Firmly staking out liberal ground after being reelected to his chamber’s highest post, Senate President Stanley C. Rosenberg on Wednesday called for reforming the state’s criminal justice system and tackling “the gnawing disparity” in incomes in Massachusetts — through raising taxes on the rich and policies such as boosting the state minimum wage and mandating paid family leave to help the poor and the middle class.
“Some believe we can continue to cut our way to success. I do not,” Rosenberg told a packed chamber after the pomp and circumstance of Governor Charlie Baker swearing in all 40 senators. “I believe we need to invest our way to success.”
Rosenberg, an Amherst Democrat, called for “looking for new revenues,” a euphemism for raising taxes. Among his ideas: taxing Airbnb Inc. and similar online home-rental services and closing tax loopholes created in the past but no longer serving a purpose for the state.
Rosenberg’s remarks took place on the opening day of the 2017 Massachusetts legislative session. House lawmakers were sworn in, as well; House Speaker Robert A. DeLeo, who was reelected to that chamber’s top post, did not give a similar policy-laden speech on Wednesday.
The Senate president, who often is at odds with the more conservative DeLeo and Baker, a Republican, also voiced support for an expected 2018 constitutional amendment referendum — given a preliminary green light by the Legislature last year — to raise taxes on millionaires and funnel that cash to transportation and education.
Rosenberg also spoke about troubles with the state budget. Despite a moderately strong economy and historically low unemployment, the state has pinballed from one fiscal gap to another, with three rounds of unilateral emergency cuts by Baker since he took office in 2015.
In his remarks, the Senate president emphasized Massachusetts policy makers must be fiscally responsible. But, he said, instead of slicing programs, the state needs to make wide-ranging reforms, including to the state’s criminal justice system.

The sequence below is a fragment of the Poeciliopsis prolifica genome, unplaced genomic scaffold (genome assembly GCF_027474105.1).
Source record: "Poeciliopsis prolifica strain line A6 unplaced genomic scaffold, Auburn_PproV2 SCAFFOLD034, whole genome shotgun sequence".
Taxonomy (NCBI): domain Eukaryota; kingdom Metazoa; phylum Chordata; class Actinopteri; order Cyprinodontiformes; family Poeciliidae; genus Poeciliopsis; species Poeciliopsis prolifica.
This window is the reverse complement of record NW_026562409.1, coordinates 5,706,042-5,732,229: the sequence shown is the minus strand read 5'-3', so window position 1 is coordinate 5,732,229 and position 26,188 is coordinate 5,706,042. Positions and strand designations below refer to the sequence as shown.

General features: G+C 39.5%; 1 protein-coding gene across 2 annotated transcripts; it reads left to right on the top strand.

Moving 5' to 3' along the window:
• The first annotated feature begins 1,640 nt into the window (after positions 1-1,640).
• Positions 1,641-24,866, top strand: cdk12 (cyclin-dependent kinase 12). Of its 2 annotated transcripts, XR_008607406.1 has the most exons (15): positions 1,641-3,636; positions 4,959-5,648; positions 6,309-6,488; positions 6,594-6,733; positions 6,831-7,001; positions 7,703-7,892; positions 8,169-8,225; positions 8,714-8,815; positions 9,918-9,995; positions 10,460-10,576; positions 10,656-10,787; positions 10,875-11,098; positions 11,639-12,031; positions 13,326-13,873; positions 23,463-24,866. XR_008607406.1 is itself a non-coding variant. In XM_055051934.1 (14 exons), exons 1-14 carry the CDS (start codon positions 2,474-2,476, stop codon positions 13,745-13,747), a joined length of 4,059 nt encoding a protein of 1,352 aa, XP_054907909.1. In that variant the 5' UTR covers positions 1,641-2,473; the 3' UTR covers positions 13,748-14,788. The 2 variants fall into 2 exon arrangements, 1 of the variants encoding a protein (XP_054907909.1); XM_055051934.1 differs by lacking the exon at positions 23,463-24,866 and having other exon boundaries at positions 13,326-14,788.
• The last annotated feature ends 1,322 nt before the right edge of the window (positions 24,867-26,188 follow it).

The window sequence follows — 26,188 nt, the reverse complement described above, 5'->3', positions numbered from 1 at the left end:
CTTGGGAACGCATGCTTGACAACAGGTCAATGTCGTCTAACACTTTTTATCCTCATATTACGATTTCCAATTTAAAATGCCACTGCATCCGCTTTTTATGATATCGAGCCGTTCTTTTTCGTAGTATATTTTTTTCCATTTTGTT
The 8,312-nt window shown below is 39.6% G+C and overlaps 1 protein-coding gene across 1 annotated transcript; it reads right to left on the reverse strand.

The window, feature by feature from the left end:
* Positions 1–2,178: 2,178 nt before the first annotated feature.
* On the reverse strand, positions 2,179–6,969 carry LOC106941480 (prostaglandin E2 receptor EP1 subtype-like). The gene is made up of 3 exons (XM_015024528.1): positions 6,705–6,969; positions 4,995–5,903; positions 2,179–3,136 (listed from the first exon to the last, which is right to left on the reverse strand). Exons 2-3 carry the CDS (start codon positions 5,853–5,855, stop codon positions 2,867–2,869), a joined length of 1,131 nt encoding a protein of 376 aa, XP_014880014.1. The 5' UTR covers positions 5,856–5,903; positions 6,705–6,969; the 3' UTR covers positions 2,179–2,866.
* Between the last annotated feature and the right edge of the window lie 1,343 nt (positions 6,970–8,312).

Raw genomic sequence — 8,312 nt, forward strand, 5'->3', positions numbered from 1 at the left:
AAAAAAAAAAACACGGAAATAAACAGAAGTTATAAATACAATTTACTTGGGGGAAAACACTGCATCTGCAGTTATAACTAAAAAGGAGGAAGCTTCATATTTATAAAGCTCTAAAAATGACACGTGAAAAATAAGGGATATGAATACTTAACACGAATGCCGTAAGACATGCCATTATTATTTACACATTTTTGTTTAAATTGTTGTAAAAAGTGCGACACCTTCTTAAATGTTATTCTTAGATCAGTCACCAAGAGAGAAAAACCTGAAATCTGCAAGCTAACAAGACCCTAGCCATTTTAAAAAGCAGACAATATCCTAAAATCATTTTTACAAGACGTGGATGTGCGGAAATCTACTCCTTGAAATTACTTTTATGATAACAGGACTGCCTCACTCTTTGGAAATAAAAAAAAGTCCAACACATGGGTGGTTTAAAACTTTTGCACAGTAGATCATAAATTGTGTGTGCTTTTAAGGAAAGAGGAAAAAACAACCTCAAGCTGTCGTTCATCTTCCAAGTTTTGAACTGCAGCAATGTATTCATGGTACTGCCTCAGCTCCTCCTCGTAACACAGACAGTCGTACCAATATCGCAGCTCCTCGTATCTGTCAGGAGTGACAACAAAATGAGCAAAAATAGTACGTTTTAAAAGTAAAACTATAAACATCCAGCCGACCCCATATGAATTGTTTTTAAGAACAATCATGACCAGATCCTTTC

Right now, Rosenberg said, “we spend more than $1.3 billion to run correctional facilities — more than we spend on all of higher education.
“And what has all this locking up people done for us, besides put an enormous strain on our budget? Very little. Right now, about two-thirds of those who leave our prisons return to the system within five years.
“And yet, in the neighborhoods most riddled with crime, the streets remain frighteningly unsafe. We’ve been tough on crime; now we need to get smart on crime.”
The Senate president spoke about ramping up programs that divert offenders from incarceration, ending mandatory minimum sentences for nonviolent drug offenses, and helping people in jail who struggle with mental illness.
“We should reform our bail system; we should shift away from a focus on long sentences” and toward helping offenders reenter society successfully “so they never go back to prison again,” he said.
An outside nonprofit is poised to deliver recommendations on how lawmakers can reform specific aspects of the state’s criminal justice system. Movement on the issue is expected in the Legislature after that report becomes public.
Rosenberg, 67 , became the first Jewish and openly gay Senate president when his colleagues elected him in 2015.
A longtime political insider, he will mark his 30th year in the Massachusetts Legislature this year.
In the House’s last legislative session, DeLeo, a Winthrop Democrat, led the charge to do away with term limits on the speakership.
He can be reelected in perpetuity.
In brief remarks, DeLeo said that he was honored by state representatives’ support.